An invoice, while not technically a binding legal document, is one of the most important documents you will create when you’re self-employed. It directly affects when you get paid and on what terms those payments are made. Below are eight essential elements you should include to create a professional and effective invoice so that you get paid on time.
Be sure to include the details of the person or company you are invoicing. Whether you completed a project for a friend or a large organization, remember to include their legal name, business address, business phone number, email address, and fax number (if applicable) on the invoice. Include your contact details as well, so that the person or company knows where to mail the check or how to reach you with questions. If you accept PayPal, credit card payments, or other forms of online payments, make sure to clearly display those payment options so that your clients know how to pay you.
This may seem blindingly obvious, but be sure to label your document as an invoice in the header. This way, you minimize any confusion about what the document is, especially if it’s part of a pile of otherwise indistinguishable papers.
Date, Invoice Number and Unique Identifier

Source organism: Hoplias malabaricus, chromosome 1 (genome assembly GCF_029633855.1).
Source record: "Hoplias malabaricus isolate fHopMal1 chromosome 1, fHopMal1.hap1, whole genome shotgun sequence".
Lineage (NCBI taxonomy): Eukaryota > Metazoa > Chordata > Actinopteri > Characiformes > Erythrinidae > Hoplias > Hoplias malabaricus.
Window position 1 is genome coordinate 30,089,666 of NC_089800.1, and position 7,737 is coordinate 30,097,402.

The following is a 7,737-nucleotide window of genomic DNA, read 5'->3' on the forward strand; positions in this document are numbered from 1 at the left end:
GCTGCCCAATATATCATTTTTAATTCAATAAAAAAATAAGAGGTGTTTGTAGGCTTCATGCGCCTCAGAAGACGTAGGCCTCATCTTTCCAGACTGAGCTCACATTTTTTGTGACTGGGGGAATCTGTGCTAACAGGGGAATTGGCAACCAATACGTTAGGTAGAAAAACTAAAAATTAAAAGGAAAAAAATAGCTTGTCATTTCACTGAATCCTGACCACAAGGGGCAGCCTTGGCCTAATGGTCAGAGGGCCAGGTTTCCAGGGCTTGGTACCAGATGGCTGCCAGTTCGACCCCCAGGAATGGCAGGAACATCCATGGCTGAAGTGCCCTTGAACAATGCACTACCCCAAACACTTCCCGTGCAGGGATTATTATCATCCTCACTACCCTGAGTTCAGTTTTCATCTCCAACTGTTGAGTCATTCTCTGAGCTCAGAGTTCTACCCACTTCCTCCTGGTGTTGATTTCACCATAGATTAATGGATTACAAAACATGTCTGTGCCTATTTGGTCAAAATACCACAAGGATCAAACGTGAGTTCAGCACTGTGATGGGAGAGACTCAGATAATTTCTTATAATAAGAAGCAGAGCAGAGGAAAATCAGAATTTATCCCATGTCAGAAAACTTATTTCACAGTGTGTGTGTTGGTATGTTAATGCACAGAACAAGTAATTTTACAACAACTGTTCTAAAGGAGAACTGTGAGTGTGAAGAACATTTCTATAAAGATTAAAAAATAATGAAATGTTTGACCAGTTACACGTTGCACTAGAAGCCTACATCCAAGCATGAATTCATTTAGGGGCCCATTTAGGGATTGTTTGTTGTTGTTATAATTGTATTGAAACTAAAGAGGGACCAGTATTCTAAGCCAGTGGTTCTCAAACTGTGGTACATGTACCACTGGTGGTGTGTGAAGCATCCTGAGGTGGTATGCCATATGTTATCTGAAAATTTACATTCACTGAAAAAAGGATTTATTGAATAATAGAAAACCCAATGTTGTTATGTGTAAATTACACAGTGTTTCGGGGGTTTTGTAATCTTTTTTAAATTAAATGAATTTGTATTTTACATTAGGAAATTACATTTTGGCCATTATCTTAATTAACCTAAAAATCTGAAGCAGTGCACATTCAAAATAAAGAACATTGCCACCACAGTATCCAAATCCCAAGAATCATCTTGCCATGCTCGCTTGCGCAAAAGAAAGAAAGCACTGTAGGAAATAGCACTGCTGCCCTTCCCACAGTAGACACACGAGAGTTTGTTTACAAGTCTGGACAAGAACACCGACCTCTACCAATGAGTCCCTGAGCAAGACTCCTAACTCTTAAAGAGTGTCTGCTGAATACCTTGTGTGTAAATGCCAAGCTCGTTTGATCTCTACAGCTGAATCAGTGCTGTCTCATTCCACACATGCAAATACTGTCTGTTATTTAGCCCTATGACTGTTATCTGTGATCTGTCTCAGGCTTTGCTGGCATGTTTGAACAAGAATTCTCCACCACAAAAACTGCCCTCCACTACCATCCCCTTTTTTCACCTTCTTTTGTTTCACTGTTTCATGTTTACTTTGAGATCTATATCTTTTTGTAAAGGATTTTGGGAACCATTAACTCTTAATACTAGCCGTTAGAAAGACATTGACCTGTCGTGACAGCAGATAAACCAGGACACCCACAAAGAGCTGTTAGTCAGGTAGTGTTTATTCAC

Along with contact information, you’ll want to include the date on which the invoice is issued and an invoice number or another unique identifier. You can structure your invoice number or ID number based on any system you choose, whether it’s a simple file number, a unique billing code or a date-based purchase order number. If you are sending the invoice to a large organization, check to see if there are any unique company details they need included such as an internal purchase order (PO) number or a billing code. For many larger organizations, PO numbers and/or billing codes are the only way they can expediently pay an invoice. Details like these can mean the difference between getting paid on time and getting paid late.
List of Goods and Services
This section of the invoice can be as detailed or generic as you like. The most important parts of the listing include:
- Name of the good or service provided
- Date the good or service was provided
- Rate for the good or service provided
- Quantity of the good or service provided
You may want to consider adding sub-sections for each item that includes price modifications, item descriptions or other information as needed.
Terms of payment are incredibly important on an invoice. Standard payment terms will vary based on your industry, your preference and, perhaps most importantly, your relationship with the client. It’s also important to make mention of the penalties if these terms are not met. This could include a late fee or an additional percentage of the total bill.
If there are any taxes, handling fees or other charges that need to be levied, each of these should be listed as a separate line item.
Total Amount Due
While it may seem trivial, it’s worth mentioning: Make sure that the total amount due is prominently displayed on the invoice.
While there are no legal guidelines for an invoice, including the elements listed above will help ensure your invoice is handled correctly and paid promptly.